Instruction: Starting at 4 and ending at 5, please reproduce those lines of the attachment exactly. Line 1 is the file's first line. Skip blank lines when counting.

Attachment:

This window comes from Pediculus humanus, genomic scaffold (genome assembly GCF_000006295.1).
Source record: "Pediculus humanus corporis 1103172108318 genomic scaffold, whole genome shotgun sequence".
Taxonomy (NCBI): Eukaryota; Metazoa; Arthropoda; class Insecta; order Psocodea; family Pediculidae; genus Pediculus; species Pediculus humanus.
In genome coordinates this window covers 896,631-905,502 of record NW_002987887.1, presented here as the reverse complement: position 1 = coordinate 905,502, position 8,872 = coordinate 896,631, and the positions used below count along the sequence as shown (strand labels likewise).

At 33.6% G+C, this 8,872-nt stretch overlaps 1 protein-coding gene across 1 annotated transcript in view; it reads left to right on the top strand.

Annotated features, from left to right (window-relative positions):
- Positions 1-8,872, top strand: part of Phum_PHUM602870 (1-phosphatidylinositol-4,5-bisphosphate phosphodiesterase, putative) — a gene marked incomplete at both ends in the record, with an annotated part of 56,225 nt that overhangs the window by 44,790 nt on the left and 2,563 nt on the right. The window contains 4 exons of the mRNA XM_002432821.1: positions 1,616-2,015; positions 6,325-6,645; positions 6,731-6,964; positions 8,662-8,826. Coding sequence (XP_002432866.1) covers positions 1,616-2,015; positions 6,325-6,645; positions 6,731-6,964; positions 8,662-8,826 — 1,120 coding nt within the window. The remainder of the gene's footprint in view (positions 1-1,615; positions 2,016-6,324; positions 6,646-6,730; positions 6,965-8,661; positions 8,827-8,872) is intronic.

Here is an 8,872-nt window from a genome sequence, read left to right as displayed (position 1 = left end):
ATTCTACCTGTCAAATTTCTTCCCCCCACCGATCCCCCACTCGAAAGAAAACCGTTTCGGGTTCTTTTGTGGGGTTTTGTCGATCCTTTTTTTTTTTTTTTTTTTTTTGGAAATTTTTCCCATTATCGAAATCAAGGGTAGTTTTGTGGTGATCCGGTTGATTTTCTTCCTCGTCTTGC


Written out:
In genome coordinates this window covers 896,631-905,502 of record NW_002987887.1, presented here as the reverse complement: position 1 = coordinate 905,502, position 8,872 = coordinate 896,631, and the positions used below count along the sequence as shown (strand labels likewise).

At 33.6% G+C, this 8,872-nt stretch overlaps 1 protein-coding gene across 1 annotated transcript in view; it reads left to right on the top strand.